Books and materials in the Library can be accessed in the Museum's database.[27]

Independent study program

In 1968, Ron Clark, at the age of 25, established in conjunction with the Whitney Museum of American Art an independent study program (known as the ISP or sometimes the Whitney ISP), which helped start the careers of artists, critics, and curators including Jenny Holzer, Andrea Fraser, Julian Schnabel, Kathryn Bigelow, Roberta Smith, and Félix González-Torres, as well as many other well-known and influential cultural producers. The program includes both art history and studio programs. Each year the Independent Study Program selects fourteen students to participate in the Studio Program (artists), four in the Curatorial Program (curators) and six in the Critical Studies Program (researchers). It is a one-year program that includes many both visiting and hired artists, art historians, and critics and involves the reading of theory. Ron Clark remains director of the program..

Notable alumni



As of March 2011, the Whitney's endowment equaled $207 million; the museum expects to raise $625 million from its capital campaign by 2015.[29] Historically, the operating performance has been essentially breakeven.[30] The museum restricts the use of its endowment fund to cover yearly operating expenses to 5 percent of the fund's value.[10] The Whitney has historically depended on private collectors and donors for acquisitions of new art.[31] In 2008, Leonard A. Lauder gave the museum $131 million, the biggest donation in the Whitney’s history.[31][32] Donations for new purchases dropped to $1.3 million in 2010 from $2.7 million in 2006.[29]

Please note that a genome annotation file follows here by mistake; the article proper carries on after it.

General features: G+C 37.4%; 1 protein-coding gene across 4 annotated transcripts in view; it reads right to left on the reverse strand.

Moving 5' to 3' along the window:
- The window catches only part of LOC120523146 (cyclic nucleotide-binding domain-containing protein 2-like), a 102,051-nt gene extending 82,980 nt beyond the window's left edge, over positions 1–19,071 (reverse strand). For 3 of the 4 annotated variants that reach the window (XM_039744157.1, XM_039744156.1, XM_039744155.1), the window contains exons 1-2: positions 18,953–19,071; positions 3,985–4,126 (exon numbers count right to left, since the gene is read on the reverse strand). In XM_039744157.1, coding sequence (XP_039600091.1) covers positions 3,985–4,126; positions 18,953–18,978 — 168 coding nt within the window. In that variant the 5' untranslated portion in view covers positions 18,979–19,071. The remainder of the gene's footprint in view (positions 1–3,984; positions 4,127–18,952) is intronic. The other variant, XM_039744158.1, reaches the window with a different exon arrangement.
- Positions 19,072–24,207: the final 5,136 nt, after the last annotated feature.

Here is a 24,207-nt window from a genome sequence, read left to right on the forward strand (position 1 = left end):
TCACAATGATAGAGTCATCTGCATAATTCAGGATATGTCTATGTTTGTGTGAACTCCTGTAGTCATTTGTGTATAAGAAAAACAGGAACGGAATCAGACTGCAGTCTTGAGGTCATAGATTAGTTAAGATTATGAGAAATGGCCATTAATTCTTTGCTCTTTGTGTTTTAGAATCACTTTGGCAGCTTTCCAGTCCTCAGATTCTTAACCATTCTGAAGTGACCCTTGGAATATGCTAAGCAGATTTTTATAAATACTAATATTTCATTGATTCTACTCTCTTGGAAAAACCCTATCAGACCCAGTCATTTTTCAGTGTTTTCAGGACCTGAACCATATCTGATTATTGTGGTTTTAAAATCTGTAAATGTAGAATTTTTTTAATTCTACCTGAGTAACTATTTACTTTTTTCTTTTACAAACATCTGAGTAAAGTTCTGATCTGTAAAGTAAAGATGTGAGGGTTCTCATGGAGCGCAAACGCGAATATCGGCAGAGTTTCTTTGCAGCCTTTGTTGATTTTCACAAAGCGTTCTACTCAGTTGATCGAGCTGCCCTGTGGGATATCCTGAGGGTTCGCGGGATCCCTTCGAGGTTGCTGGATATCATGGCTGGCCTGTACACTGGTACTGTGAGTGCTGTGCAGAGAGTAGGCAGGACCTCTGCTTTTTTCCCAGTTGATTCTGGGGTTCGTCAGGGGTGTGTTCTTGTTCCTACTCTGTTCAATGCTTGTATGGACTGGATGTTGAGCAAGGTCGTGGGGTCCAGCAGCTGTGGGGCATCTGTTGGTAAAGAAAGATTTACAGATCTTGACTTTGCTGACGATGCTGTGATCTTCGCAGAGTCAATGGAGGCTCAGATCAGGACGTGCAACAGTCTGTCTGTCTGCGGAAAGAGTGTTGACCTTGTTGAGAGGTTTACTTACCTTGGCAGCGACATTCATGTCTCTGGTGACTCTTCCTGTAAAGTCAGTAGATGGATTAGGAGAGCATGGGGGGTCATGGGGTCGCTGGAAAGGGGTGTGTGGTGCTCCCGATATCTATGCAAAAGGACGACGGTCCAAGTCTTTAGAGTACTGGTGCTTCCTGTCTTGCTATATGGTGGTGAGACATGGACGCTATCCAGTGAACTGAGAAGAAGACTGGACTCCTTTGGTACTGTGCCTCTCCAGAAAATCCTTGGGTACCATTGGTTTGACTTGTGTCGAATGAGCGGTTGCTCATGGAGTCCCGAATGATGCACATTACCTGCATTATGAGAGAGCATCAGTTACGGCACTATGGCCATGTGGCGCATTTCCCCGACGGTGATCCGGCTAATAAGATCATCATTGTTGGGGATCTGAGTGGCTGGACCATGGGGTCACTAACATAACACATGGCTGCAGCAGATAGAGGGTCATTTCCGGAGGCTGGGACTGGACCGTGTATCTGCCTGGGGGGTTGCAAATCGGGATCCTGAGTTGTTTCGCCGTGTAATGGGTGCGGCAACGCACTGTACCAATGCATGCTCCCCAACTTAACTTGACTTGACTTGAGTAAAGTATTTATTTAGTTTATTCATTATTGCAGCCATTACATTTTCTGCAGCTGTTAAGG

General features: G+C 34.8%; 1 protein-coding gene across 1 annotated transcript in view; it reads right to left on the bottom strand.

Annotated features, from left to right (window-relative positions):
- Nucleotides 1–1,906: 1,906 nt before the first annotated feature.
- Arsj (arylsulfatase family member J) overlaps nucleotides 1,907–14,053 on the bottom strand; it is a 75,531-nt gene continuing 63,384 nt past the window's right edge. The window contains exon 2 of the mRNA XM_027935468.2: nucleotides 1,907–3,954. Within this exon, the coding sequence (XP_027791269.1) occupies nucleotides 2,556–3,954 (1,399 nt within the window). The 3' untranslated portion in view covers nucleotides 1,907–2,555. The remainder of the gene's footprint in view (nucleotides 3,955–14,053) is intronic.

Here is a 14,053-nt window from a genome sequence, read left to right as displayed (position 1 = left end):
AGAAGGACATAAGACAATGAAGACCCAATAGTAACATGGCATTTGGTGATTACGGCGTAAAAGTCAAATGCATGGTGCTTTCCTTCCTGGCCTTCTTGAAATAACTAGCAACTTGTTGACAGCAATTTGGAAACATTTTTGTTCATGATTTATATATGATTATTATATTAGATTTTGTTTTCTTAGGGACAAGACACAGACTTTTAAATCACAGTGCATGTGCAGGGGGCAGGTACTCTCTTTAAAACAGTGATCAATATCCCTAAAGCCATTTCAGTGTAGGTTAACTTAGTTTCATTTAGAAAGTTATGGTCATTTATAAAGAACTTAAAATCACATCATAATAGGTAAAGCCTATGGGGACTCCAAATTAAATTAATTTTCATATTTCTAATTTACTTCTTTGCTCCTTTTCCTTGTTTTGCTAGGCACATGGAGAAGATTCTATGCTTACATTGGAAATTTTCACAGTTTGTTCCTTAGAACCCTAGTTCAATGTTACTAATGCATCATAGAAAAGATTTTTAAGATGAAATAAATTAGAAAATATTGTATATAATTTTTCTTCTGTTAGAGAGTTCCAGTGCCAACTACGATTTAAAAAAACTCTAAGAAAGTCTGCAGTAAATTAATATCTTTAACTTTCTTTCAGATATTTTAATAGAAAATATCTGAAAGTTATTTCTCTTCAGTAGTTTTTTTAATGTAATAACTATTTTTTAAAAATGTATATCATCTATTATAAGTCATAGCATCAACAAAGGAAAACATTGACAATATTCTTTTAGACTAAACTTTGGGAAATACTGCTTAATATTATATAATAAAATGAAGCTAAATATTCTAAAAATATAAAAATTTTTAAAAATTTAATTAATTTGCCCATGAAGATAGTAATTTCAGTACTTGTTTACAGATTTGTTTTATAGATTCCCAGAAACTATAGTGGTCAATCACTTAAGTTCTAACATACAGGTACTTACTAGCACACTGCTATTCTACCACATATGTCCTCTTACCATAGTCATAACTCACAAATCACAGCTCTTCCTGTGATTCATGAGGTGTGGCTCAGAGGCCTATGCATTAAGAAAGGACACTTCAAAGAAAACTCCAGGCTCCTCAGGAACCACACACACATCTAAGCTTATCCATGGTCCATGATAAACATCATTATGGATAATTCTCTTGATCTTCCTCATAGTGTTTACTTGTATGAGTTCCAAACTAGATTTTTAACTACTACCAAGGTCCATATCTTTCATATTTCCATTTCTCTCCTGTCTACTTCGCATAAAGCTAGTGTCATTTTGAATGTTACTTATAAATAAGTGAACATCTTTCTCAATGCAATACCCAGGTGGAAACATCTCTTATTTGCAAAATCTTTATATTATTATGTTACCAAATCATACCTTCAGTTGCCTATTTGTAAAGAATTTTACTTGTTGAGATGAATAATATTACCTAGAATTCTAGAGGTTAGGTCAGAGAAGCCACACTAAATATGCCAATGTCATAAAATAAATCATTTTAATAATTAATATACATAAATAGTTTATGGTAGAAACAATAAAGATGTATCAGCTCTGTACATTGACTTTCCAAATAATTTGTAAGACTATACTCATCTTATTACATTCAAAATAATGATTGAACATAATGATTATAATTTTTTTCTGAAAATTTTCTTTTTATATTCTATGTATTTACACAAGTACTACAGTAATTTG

The museum's current director is Adam D. Weinberg (since 2003). Former directors include Maxwell L. Anderson (1998–2003), David A. Ross (1991–1997), Thomas Armstrong III (1974–1990), and Juliana Rieser Force (1931–1948).[33]

Board of Trustees

For years Gertrude Vanderbilt Whitney supported the museum single-handedly, as did her daughter, Flora Whitney Miller, after her, and until 1961 its board was largely family-run. Flora Payne Whitney, served as a museum trustee, then as vice president. From 1942 to 1974 she was the museum's president and chairman after which she functioned as honorary chairman until her death in 1986. Her daughter, Flora Miller Biddle, served as its president until 1985. In 1999, her book The Whitney Women and the Museum They Made was published.[34]

In 1961, the need for outside support finally forced the board to add outside trustees, including bankers Roy Neuberger and Arthur G. Altschul. David Solinger became the Whitney's first outside president in 1966.[12]

See also


  1. "Whitney Museum of American Art". The Saatchi Gallery. Retrieved April 17, 2016.
  2. David W. Dunlap (16 May 2016). "Art Studios Where Whitney Museum Was Born Will Admit Visitors". New York Times. Retrieved 12 July 2016.
  3. Andrea K. Scott (12 March 2016). "Inside the Breuer Building, After the Whitney and Before the MET". The New Yorker. Retrieved 12 July 2016.
  4. The Biography of Wilhelmina Weber Furlong: The Treasured Collection of Golden Heart Farm by Clint B. Weber, ISBN 0-9851601-0-1, ISBN 978-0-9851601-0-4